Cobalt pays up for slow analytics

DUE to a delay in completing an NI 43-101 report for an extensive swath of coal-bearing Virginia property acquired last March, Cobalt Coal has opted to extend the closing date on the deal and make additional payments on the original purchase price.
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Mike Crowder, image courtesy of Cobalt Coal

Justin Niessner

In early March, the Calgary-based metallurgical miner secured 4900 acres of Appalachian holdings in a $C15 million deal which the company said offered potential to start “multiple” coal mines.

Failure to complete a timely technical report on the property, however, has required Cobalt to extend the closing date to October 31 and provide more than $600,000 in deposits and funding commitments.

Under the new terms of the extension agreement, Cobalt must provide $250,000 by July 15 which, with its original deposit of $500,000, will become non-refundable after completion of due diligence on the lease.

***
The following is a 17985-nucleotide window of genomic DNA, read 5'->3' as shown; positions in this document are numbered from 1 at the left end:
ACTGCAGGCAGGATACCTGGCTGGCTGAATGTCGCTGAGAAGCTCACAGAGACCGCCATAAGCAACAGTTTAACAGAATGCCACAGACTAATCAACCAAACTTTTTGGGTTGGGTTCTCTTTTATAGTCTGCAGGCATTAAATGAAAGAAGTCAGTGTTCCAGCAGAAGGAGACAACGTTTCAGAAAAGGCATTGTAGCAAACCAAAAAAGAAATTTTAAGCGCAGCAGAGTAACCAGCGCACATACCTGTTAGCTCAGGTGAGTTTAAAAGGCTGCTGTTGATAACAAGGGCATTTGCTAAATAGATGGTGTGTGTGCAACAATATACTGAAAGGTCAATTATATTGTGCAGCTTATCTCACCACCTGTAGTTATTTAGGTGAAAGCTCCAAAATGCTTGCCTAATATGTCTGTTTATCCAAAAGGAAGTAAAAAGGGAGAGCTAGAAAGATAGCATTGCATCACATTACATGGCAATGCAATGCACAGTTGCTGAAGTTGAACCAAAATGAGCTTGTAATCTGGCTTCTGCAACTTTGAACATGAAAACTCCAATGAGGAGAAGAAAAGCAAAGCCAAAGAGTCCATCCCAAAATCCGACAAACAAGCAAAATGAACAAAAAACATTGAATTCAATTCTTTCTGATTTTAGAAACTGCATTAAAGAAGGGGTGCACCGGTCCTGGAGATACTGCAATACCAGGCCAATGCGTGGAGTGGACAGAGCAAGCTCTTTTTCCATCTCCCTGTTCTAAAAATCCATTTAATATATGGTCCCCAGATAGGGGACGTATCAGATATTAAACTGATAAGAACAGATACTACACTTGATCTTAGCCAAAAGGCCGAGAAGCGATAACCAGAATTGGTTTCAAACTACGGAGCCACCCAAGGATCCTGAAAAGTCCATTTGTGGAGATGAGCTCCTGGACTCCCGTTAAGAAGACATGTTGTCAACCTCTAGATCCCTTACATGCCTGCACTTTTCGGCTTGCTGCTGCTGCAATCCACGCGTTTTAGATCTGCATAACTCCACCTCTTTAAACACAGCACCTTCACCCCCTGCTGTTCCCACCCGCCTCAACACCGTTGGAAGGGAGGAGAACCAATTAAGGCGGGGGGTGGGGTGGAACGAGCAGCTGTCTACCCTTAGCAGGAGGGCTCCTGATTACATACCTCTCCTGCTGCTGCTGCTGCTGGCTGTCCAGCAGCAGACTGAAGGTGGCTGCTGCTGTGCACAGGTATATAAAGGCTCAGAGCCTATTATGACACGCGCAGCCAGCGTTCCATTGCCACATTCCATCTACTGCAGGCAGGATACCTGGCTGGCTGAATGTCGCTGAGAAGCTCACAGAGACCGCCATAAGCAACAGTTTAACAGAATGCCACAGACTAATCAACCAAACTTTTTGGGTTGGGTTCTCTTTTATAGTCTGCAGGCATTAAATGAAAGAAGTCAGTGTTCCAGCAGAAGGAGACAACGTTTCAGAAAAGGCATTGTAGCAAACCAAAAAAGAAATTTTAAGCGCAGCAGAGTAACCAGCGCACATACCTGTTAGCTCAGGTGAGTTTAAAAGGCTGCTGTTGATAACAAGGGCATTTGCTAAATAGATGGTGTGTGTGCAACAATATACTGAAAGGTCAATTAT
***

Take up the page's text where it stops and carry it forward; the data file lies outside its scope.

Cobalt will also have to pay $150,000 as recoupable advance royalties, a $150,600 bond with the state Mines Department and a minimum of $200,000 on “face up” improvements.

The miner must also drill a minimum of five test holes on the lands to be leased, each to a depth that tests the Pocahontas No.3 coal seam, and provide the information obtained from the test holes to the vendors.

The arrangement means Cobalt may make payments for the purchase price over four annual instalments with the bulk of the $15 million to be paid in 2014 and 2015.

“I’m very pleased that all parties were able to agree to these amended terms such that we can proceed with the steps needed to place the first of many mines into production,” Cobalt president and chief executive Mike Crowder said.

“The high quality [mid-volatility] metallurgical coal contained on the lands continues to command attractive prices in the domestic and international markets”

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